ON THE cusp of its 30th anniversary, Jamaat al Muslimeen leader Imam Yasin Abu Bakr has apologised for the traumatic effects the 1990 attempted coup had on the country.
Bakr is challenging a decision to pursue a criminal complaint against him after he refused to answer a summons to testify before the commission of enquiry into the 1990 attempted coup. In an affidavit, he not only apologises but also gives reasons for the uprising which claimed the lives of over 20 people and led to widespread looting in the nation’s capital.
Then Prime Minister ANR Robinson and other parliamentarians were held hostage in the Red House, as were TTT staff at the television station. Much of downtown Port of Spain was destroyed or damaged as fires were set in looted out stores, malls and other buildings.
Bakr says the country has also spent millions enquiring into the events of 1990, and he believes it is now necessary for him to provide answers. “By way of this affidavit, I shall answer. I believe that it is necessary at this stage,” he said.
The Muslimeen leader says he also believes it will help “heal the nation and foster national consensus” on the criminal justice system, and the systemic failures of investigations into extra-judicial police killings. “I hope you understand my rationale behind the 1990 events,” he wrote after explaining the reasoning behind it.
He added, “For all the pain I caused the nation I am sorry. Now it is time for closure.” He also says he wants his legacy to be known as that of the “defender of the people of TT.”
Bakr’s lawsuit names Director of Public Prosecutions Roger Gaspard, SC, as the defendant. In his affidavit, Bakr addresses him by name.
“So, in short Mr Gaspard, what caused the coup: (a) extra-legal, arbitrary and/or summary executions by the TTPS; (b) a corrupt government; (c) ripe conditions of social unrest.
“As a country, we must guard against all three categories individually and collectively. Also, please consider that I am very much concerned that there may be killer gangs in existence in the TT Police Service masquerading as TTPS officers. That also may have been a reason for my non-attendance at the commission. A witness in fear of the TTPS.
“But I am a lion, a smart lion, but now is my time to speak,” he said. Bakr said there was “a series of events culminating in the coup d’état on July 27th, 1990.” He spoke of evidence he said he had of high-profile people involved in the drug trade, police killings, and social unrest.
In his affidavit, Bakr describes the DPP as a “good man” who should not remain silent, and also called for problems facing the Police Complaints Authority to be addressed so the “systemic failures in the police service” can be properly investigated. Bakr failed to appear before the commission on two occasions — August 29, 2012, and also September 23, 2013.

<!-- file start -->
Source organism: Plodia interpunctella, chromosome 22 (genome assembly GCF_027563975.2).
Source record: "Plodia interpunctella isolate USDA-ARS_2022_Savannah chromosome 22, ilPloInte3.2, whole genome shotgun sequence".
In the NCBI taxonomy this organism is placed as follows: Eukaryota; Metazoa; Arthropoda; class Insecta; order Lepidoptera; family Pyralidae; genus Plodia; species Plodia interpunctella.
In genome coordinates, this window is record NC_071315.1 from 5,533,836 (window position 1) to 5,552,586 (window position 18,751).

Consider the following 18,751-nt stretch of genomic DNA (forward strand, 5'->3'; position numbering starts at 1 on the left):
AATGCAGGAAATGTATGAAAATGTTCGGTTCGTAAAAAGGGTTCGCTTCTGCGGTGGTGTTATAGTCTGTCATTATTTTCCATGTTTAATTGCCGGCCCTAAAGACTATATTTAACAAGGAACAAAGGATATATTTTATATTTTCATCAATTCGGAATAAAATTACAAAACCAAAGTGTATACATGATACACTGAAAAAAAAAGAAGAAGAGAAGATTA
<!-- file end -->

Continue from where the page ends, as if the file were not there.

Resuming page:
On the first occasion, Bakr cited an ongoing case against him in the High Court, and the second time he said he would appear only if he was paid to give evidence.
The private summons, filed by the secretary to the commission, is now before the magistrates’ court and an in-person case management hearing is set for July 20 to set a date for the hearing of the matter “before the month of August.” Magistrate Sarah De Silva is presiding.
Last week, Bakr’s attorneys filed a judicial review application, which will be heard on Friday by Justice Nadia Kangaloo at a virtual hearing.
Bakr is seeking a declaration that the continuation of the prosecution of him is irrational and tantamount to an abuse of process. He wants an order to stay the matter in the magistrates’ court.
FACING $2,000 FINE
According to the application, although the commission referred the matter to DPP Roger Gaspard, who took the position he would not lay charges against Bakr, it went ahead and filed the private criminal complaints in accordance with the Commission of Enquiry Act.
The matter was first heard, and the testimony taken before then chief magistrate Marcia Ayers-Caesar. It was one of the part-heard matters before her, and was transferred to a new magistrate.
However, the application says the DPP had the power to discontinue, at any stage before judgment is delivered, criminal proceedings instituted by either himself or any other person or authority.
It also contended that the effect of the covid19 pandemic on an already overburdened trial courts was unpredictable, confusing and complex and from a practical perspective, there was the issue of delay.
In his affidavit in support of the application, Bakr said he failed to attend the commission hearing because it had the potential to prejudice his then ongoing trial for sedition. The trial ended in a hung jury and a new trial was ordered.
“I was placed in a double jeopardy position, damned if I do and damned if I do not,” he said. He mentions the amnesty he received in 1990 and his success at the Privy Council in relation to his continued prosecution over the failed coup. If found guilty, Bakr faces a fine of $2,000.
He says he still owes fees to his previous attorney, Wayne Sturge, and his current one, Criston J Williams.
Bakr has also taken issue with the hearing of the matter in person, since, he says, he is a 79-year-old diabetic. “I am a lion, but this is covid19 season. I am extremely susceptible to contracting this virus. I am very concerned.
“Why is there this seemingly rush to do my case before elections in August. Is it a public spectacle the powers that be wished to have with me going to court in this covid19 season, that just happens to coincide with the 30th anniversary of the 1990 Coup?”